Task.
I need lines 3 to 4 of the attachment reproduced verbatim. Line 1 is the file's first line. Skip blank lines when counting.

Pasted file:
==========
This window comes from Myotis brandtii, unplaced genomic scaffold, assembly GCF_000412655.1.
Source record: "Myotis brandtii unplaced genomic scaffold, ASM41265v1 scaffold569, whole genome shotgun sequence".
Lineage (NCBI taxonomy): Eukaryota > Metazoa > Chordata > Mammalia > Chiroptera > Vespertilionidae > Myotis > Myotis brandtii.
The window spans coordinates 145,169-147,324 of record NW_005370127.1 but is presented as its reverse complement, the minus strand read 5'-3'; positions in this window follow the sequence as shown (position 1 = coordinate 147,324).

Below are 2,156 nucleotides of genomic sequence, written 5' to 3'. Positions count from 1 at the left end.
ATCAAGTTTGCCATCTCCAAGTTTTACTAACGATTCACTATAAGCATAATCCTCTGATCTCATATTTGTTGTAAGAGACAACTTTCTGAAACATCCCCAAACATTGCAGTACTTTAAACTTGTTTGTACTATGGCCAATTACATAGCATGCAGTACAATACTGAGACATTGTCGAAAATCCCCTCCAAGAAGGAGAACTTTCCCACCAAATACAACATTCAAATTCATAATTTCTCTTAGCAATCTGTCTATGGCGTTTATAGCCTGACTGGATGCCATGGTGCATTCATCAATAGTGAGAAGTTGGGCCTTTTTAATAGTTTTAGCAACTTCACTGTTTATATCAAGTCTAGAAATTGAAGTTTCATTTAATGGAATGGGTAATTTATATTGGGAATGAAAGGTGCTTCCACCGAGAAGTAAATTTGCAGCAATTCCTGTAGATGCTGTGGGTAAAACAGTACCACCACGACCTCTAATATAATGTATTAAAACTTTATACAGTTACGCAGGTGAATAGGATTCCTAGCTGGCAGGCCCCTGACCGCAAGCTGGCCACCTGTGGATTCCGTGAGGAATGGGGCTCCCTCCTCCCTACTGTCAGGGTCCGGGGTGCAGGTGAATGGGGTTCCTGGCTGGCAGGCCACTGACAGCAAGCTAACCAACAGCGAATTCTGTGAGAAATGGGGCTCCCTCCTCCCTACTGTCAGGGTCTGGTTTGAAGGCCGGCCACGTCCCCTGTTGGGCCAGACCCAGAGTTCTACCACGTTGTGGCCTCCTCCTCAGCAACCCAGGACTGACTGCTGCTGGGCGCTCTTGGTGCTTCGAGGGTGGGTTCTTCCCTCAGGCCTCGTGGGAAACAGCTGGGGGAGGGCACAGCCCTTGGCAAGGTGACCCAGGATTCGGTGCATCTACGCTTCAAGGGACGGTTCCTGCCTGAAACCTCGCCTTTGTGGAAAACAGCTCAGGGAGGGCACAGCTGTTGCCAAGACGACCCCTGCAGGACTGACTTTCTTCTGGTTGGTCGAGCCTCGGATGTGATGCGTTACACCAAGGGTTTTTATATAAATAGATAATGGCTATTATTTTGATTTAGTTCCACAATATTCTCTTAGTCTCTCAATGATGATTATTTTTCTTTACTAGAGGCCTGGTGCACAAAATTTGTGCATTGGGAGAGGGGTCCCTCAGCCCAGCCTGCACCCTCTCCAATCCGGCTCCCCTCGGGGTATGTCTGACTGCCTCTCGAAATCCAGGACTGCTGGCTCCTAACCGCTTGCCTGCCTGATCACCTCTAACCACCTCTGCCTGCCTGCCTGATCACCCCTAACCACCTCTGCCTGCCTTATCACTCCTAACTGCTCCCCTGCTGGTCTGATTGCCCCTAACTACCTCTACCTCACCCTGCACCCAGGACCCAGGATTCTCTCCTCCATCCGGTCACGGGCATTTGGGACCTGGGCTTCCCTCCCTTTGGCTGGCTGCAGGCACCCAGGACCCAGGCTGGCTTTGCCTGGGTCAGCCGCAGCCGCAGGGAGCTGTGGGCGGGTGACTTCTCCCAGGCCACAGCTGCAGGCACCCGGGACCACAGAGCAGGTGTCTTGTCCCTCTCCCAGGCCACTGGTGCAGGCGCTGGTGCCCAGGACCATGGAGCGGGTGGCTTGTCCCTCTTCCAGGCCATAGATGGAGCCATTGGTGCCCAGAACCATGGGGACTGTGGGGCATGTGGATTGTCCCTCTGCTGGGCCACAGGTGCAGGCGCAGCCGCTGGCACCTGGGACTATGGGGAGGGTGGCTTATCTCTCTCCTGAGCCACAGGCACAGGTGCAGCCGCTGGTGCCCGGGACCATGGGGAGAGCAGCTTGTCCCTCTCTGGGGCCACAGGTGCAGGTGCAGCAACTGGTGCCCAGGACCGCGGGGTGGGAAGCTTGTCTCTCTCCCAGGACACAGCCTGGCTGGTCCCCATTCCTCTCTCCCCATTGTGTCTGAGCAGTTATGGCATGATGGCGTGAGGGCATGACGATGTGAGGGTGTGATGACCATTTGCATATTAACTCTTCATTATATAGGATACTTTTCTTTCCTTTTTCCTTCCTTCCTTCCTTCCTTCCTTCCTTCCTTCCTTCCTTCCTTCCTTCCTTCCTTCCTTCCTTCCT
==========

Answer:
Lineage (NCBI taxonomy): Eukaryota > Metazoa > Chordata > Mammalia > Chiroptera > Vespertilionidae > Myotis > Myotis brandtii.
The window spans coordinates 145,169-147,324 of record NW_005370127.1 but is presented as its reverse complement, the minus strand read 5'-3'; positions in this window follow the sequence as shown (position 1 = coordinate 147,324).